News Release 07-134
Scientists to Sick Plants: Take Two Doses of an Aspirin-Like Hormone and Call Me in the Morning
Discovery could lead to development of crops with enhanced yield, heightened immunity and reduced need for pesticides
October 5, 2007
This material is available primarily for archival purposes. Telephone numbers or other contact information may be out of date; please see current contact information at media contacts.
Scientists have finally identified a key component in the disease-fighting process in plants that activates plant-wide defenses after a pathogen attack.
It has long been known that plants often develop a state of heightened resistance, called systemic acquired resistance, following pathogen infection; this phenomenon requires the movement of a signal from the infected leaf to uninfected parts of the plant. Until now, however, no one knew what that signal was.
Now, researchers at the Boyce Thompson Institute for Plant Research (BTI) have identified methyl salicylate (MeSA), an aspirin-like compound, as a signal that alerts a plant's immune system to shift into high gear. This research, which was funded by the National Science Foundation (NSF), is published in the Oct. 5, 2007, issue of Science.
"Now that we have identified a signal that activates defenses throughout the plant, as well as the enzymes that regulate the level of this signal, we may be able to use genetic engineering to optimize a plant's ability to turn on those defenses," said Daniel F. Klessig of BTI, who heads the research team. "This approach could boost crop production and reduce the use of pesticides, which are potentially harmful to people and/or the environment."
Previous studies conducted by the BTI researchers and others had revealed that after a plant is attacked by a pathogen, it produces a disease-fighting hormone called salicylic acid (SA) at the infection site. Some of this SA activates defenses locally, and some of this SA is converted to MeSA, which is biologically inactive since it cannot induce immune responses.
The BTI researchers' most recent study builds on their previous studies by showing that the MeSA produced at an infection sites plays a critical role in the plant's development of systemic acquired resistance. According to this study, MeSA flows from the infection site through the plant's food-conducting tubes (or phloem) to uninfected tissue. Once the MeSA reaches this uninfected tissue, an enzyme known as salicylic acid-binding protein 2 (SABP2) converts the MeSA back into SA. Through this mechanism, "SA is distributed all over the plant, and thereby induces a plant-wide defense response," said Klessig.
The BTI team's conclusions are based on analyses of plants in which SABP2 function was normal, silenced or mutated in different parts/tissues of the plant. These analyses identified the following steps, which also are shown in the figure, for the development of systemic acquired resistance:
- After a plant is infected with a pathogen, SA is produced at the infection site. Some of this SA is converted into MeSA by an enzyme called SA methyl transferase (SAMT). At the same time, some SA present at the infection site binds with SABP2. Because this binding inactivates SABP2, SABP2 doesn't convert accumulating MeSA back into SA as it does elsewhere in the plant. Therefore, MeSA accumulates at the infection site.
- Accumulated MeSA travels from the infection site to distant, uninfected leaves. Klessig said that it is still unclear why plants send an inactive messenger in the form of MeSA to uninfected tissue where it must be reactivated.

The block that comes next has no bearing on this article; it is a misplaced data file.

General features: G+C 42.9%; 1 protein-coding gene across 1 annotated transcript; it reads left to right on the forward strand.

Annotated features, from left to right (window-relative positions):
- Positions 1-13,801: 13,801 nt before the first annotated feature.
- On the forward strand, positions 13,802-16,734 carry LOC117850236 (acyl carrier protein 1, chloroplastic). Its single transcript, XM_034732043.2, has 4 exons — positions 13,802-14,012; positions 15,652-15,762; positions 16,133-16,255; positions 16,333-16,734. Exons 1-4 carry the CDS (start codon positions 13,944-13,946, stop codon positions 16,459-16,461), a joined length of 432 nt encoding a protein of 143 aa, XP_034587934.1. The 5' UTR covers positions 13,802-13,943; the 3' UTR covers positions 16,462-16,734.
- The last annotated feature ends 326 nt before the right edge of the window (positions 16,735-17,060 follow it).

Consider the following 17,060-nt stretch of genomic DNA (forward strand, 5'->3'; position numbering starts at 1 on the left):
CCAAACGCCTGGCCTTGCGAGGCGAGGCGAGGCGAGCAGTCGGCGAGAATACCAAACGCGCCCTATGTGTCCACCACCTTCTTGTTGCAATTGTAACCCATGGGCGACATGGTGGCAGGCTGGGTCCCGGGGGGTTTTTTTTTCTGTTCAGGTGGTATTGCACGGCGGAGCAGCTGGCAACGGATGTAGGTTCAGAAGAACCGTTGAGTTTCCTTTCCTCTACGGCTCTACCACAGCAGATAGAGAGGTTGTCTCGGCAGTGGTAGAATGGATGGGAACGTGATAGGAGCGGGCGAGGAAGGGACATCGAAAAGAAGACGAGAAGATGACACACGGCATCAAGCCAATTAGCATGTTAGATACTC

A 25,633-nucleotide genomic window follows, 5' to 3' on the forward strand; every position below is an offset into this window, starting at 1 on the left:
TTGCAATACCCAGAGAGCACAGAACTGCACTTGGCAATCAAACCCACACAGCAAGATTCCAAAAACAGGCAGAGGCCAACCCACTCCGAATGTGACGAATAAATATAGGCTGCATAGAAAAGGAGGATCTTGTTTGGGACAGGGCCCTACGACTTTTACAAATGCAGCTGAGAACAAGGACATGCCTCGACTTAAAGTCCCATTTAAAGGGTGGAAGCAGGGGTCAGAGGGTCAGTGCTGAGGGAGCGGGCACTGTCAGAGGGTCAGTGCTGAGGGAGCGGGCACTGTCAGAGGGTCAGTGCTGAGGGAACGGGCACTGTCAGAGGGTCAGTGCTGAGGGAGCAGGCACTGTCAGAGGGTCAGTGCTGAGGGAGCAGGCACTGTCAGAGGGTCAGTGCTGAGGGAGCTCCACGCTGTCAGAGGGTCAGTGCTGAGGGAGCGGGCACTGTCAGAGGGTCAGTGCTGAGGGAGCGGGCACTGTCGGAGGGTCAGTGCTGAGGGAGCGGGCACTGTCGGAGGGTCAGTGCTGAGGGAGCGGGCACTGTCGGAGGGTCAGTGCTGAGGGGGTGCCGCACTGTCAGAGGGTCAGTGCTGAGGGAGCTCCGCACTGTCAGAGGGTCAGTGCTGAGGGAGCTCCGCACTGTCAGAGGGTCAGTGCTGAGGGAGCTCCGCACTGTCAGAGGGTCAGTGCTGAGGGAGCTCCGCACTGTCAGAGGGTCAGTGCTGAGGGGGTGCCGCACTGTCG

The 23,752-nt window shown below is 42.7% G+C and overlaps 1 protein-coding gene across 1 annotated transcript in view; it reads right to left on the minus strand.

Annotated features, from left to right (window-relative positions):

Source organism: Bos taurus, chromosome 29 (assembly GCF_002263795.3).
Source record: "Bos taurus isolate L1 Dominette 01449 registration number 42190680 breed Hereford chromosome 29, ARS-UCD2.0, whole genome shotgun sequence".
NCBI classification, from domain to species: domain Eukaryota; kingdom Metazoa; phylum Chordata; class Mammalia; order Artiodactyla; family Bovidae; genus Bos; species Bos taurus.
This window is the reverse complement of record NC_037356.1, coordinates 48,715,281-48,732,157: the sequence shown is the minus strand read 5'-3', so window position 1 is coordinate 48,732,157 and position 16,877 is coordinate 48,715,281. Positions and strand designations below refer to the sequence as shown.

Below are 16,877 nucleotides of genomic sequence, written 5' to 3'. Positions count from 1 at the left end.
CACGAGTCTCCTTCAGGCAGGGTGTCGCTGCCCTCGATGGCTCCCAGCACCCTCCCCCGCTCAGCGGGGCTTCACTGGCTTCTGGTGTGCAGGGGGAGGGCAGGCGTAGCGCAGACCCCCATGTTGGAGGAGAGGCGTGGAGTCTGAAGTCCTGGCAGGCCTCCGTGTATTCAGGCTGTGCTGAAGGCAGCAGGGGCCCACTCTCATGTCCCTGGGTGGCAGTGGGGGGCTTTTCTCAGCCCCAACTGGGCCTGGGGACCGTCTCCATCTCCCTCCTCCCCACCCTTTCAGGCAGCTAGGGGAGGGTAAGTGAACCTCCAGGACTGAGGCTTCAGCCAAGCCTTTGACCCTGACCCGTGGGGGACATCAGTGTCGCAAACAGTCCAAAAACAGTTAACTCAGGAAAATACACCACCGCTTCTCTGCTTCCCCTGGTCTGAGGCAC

- MeSA arriving at distant, uninfected leaves is converted by the active form of SABP2 into disease-fighting SA, which turns on the plant's defenses.
In addition to improving our understanding of systemic acquired resistance, "this research provides insights into how a hormone like SA can actively regulate its own structure--and thereby determine its own activity--by controlling the responsible enzyme," noted Sang-Wook Park, the study's lead author.
Michael Mishkind, an NSF program director, says that "the discovery that MeSA is a mobile signal for systemic acquired resistance solves a major, long-standing problem, provides novel strategies for crop improvement and raises new fundamental questions likely to generate important insights into the immune system of plants."
Researchers Dan Klessig, Sang-Wook Park and Evans Kaimoyo with an infected tobacco plant.
Credit and Larger Version
Lily Whiteman, National Science Foundation, (703) 292-8310, email: firstname.lastname@example.org
Joanna Cummings, Boyce Thompson Institute for Plant Research, (607) 254-8531, email: email@example.com
Michael Mishkind, National Science Foundation, (703) 292-8413, email: firstname.lastname@example.org
Daniel Klessig, Boyce Thompson Institute for Plant Research, (607) 254-4560, email: email@example.com
The U.S. National Science Foundation propels the nation forward by advancing fundamental research in all fields of science and engineering. NSF supports research and people by providing facilities, instruments and funding to support their ingenuity and sustain the U.S. as a global leader in research and innovation. With a fiscal year 2022 budget of $8.8 billion, NSF funds reach all 50 states through grants to nearly 2,000 colleges, universities and institutions. Each year, NSF receives more than 40,000 competitive proposals and makes about 11,000 new awards. Those awards include support for cooperative research with industry, Arctic and Antarctic research and operations, and U.S. participation in international scientific efforts.